Bank of Canada’s Governor Macklem held a speech yesterday regarding the implications of the COVID-19 for Canadian monetary policy and what market participants should expect.
In a week with light economic data, the message sent by BOC’s Governor was crystal clear – the bank will prefer quantitative easing over negative rates.
What to Expect from Bank of Canada?
BOC quickly dropped the interest rate to 0.25% in March, in a measure designed to provide interest rate relief and support confidence. Effectively, since March, the Canadian policy rate sits at its lower bound.
Lowering the interest rate to the lower bound has been a move followed by all major central banks across the world. This was the first reaction in the early days of the pandemic, and then each jurisdiction carefully chose the next steps – quantitative easing, negative interest rates, corporate bonds buying, TLTROs.
Just like its Southern neighbor, BOC’s next step was to launch quantitative easing (buying commercial paper, Canada Mortgage Bonds, bankers acceptances, federal and provincial government debt, corporate bonds). Moreover, in yesterday’s speech, Macklem made it clear that BOC follows a model closer to one of the Federal Reserve in the United States.
The Fed indicated that it favors other ways to stimulate the economy, rather than the use of negative interest rates – and so did BOC’s Governor the other day. According to Macklem’s message, BOC perceives negative interest rates as distorting market behavior.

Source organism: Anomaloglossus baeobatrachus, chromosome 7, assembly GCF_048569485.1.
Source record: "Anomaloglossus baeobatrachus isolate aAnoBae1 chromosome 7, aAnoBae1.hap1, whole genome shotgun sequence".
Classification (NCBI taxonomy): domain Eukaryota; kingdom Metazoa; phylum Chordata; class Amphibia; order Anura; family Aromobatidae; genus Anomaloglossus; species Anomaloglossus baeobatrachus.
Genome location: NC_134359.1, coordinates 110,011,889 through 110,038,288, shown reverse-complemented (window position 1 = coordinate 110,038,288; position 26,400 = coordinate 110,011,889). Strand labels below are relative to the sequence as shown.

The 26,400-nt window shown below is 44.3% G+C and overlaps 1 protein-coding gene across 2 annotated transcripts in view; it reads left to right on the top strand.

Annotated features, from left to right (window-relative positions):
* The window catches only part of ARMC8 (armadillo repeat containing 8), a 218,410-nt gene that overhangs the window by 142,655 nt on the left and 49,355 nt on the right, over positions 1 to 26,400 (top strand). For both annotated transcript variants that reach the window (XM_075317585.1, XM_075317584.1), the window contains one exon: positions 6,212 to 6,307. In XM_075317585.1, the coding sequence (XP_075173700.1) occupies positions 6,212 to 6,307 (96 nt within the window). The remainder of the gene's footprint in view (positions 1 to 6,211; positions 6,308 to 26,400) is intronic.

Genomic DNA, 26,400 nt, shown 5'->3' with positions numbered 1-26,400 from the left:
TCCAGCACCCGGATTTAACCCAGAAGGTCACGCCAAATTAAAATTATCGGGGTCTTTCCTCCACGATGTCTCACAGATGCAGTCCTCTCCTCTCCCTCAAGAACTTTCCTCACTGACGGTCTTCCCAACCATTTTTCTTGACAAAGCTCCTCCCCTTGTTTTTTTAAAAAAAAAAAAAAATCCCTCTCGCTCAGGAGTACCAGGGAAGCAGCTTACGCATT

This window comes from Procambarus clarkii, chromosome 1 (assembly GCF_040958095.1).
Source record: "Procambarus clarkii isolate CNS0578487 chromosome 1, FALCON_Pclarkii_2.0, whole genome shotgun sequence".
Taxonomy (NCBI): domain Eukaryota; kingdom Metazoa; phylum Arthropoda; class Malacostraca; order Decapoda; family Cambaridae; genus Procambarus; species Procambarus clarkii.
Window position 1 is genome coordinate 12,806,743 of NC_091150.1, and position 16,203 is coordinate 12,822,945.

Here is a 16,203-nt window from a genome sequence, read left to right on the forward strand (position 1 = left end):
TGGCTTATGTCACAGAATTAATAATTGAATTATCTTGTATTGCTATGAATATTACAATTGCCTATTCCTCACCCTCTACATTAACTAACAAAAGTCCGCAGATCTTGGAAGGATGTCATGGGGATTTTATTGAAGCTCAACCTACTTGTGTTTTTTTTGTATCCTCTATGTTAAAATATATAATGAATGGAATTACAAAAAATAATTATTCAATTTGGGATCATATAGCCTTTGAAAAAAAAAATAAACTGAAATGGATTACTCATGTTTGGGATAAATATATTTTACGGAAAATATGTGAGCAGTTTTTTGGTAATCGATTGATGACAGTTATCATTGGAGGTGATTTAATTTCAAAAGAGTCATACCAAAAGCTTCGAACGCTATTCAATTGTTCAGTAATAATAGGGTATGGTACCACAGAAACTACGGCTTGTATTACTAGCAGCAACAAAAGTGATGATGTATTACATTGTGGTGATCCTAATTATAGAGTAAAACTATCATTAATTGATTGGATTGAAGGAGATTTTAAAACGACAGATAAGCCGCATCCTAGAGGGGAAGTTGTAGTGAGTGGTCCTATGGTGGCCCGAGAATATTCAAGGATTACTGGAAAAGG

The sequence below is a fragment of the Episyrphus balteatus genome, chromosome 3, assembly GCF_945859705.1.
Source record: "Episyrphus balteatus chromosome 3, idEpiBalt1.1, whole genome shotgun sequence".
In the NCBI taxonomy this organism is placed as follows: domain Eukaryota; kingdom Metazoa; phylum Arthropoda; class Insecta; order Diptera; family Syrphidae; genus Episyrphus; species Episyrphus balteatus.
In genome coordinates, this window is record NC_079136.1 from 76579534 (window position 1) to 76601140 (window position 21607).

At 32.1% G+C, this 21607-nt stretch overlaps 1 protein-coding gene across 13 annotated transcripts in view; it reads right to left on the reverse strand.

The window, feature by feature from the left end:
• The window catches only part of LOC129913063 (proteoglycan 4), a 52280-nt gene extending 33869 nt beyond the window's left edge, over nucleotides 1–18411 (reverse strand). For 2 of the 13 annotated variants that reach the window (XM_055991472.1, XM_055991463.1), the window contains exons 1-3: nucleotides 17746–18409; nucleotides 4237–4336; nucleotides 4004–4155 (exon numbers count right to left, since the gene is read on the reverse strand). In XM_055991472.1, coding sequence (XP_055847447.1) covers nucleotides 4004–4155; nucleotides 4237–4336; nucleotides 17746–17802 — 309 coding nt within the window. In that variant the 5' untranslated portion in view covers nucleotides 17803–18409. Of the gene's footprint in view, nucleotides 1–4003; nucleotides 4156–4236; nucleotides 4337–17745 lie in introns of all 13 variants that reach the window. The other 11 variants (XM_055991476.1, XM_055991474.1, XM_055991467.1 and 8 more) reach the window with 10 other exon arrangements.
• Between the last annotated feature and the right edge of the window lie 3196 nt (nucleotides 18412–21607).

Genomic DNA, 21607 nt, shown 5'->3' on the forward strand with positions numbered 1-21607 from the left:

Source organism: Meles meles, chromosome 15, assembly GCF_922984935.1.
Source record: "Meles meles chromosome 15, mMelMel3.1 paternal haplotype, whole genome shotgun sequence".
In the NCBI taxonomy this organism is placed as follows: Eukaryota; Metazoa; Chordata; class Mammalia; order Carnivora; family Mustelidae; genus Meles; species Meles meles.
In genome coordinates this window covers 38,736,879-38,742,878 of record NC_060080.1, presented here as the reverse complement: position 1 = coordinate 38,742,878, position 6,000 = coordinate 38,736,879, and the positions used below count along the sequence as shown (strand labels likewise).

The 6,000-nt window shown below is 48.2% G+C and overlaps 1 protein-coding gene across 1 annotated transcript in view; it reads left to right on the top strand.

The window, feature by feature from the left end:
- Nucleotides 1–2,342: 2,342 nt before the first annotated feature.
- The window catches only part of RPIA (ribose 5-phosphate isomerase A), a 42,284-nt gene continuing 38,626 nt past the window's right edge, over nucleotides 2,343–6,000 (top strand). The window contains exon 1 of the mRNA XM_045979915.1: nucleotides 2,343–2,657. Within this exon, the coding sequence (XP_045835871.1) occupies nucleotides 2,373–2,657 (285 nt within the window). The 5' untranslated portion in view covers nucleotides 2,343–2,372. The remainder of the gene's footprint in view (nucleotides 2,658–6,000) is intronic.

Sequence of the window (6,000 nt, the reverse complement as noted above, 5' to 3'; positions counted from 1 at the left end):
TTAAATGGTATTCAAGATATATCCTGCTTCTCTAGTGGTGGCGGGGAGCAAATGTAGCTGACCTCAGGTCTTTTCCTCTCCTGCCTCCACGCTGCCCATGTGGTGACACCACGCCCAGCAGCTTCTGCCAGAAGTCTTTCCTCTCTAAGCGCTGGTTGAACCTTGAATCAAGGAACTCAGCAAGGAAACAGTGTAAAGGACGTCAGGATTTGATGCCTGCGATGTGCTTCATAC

Instead, the bank buys CAD5 billion worth of bonds every week, with the intent to run the program until the economic recovery is well underway. The idea is to lower government bond yields by keeping a strong demand for bonds. As a consequence, borrowing becomes cheaper for businesses and the population. For the latter, for example, fixed-rate mortgages become more accessible.
Besides government-issued bonds, BOC also buys corporate bonds, albeit not in the same quantity as government ones. Therefore, businesses will end up paying lower interest rates as the premium between government and corporate bonds yields decline.
All in all, the message was meant to ensure investors that BOC is there to contain the risks. Its actions are unprecedented in size and, in some areas, in nature.
However, something was missing from Macklem’s speech – the price of oil and how BOC sees the current conditions. For an energy-driven economy, that is the wild card that may change the monetary policy direction in a blink of an eye.